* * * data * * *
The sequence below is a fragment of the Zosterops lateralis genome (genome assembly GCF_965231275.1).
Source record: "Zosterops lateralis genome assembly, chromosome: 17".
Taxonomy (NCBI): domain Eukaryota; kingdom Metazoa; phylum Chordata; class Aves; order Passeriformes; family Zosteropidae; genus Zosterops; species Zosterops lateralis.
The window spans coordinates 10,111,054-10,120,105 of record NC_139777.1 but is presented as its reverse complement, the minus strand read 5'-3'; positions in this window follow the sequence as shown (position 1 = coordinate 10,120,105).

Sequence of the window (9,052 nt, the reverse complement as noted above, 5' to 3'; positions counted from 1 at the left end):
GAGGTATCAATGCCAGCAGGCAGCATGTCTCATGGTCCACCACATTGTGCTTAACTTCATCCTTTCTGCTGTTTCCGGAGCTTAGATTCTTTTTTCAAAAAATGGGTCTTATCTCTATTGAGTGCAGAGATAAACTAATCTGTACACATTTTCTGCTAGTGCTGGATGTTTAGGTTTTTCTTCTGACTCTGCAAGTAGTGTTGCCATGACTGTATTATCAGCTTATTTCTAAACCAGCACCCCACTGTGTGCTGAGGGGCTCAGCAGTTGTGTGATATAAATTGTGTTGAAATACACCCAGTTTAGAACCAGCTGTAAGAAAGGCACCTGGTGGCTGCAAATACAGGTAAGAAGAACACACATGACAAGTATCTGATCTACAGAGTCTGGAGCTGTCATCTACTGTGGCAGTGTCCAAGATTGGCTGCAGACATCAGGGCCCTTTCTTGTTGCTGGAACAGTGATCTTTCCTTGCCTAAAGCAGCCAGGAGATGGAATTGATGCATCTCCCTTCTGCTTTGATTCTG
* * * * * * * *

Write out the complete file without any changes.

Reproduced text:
The sequence below is a fragment of the Zosterops lateralis genome (genome assembly GCF_965231275.1).
Source record: "Zosterops lateralis genome assembly, chromosome: 17".
Taxonomy (NCBI): domain Eukaryota; kingdom Metazoa; phylum Chordata; class Aves; order Passeriformes; family Zosteropidae; genus Zosterops; species Zosterops lateralis.
The window spans coordinates 10,111,054-10,120,105 of record NC_139777.1 but is presented as its reverse complement, the minus strand read 5'-3'; positions in this window follow the sequence as shown (position 1 = coordinate 10,120,105).

Sequence of the window (9,052 nt, the reverse complement as noted above, 5' to 3'; positions counted from 1 at the left end):
GAGGTATCAATGCCAGCAGGCAGCATGTCTCATGGTCCACCACATTGTGCTTAACTTCATCCTTTCTGCTGTTTCCGGAGCTTAGATTCTTTTTTCAAAAAATGGGTCTTATCTCTATTGAGTGCAGAGATAAACTAATCTGTACACATTTTCTGCTAGTGCTGGATGTTTAGGTTTTTCTTCTGACTCTGCAAGTAGTGTTGCCATGACTGTATTATCAGCTTATTTCTAAACCAGCACCCCACTGTGTGCTGAGGGGCTCAGCAGTTGTGTGATATAAATTGTGTTGAAATACACCCAGTTTAGAACCAGCTGTAAGAAAGGCACCTGGTGGCTGCAAATACAGGTAAGAAGAACACACATGACAAGTATCTGATCTACAGAGTCTGGAGCTGTCATCTACTGTGGCAGTGTCCAAGATTGGCTGCAGACATCAGGGCCCTTTCTTGTTGCTGGAACAGTGATCTTTCCTTGCCTAAAGCAGCCAGGAGATGGAATTGATGCATCTCCCTTCTGCTTTGATTCTG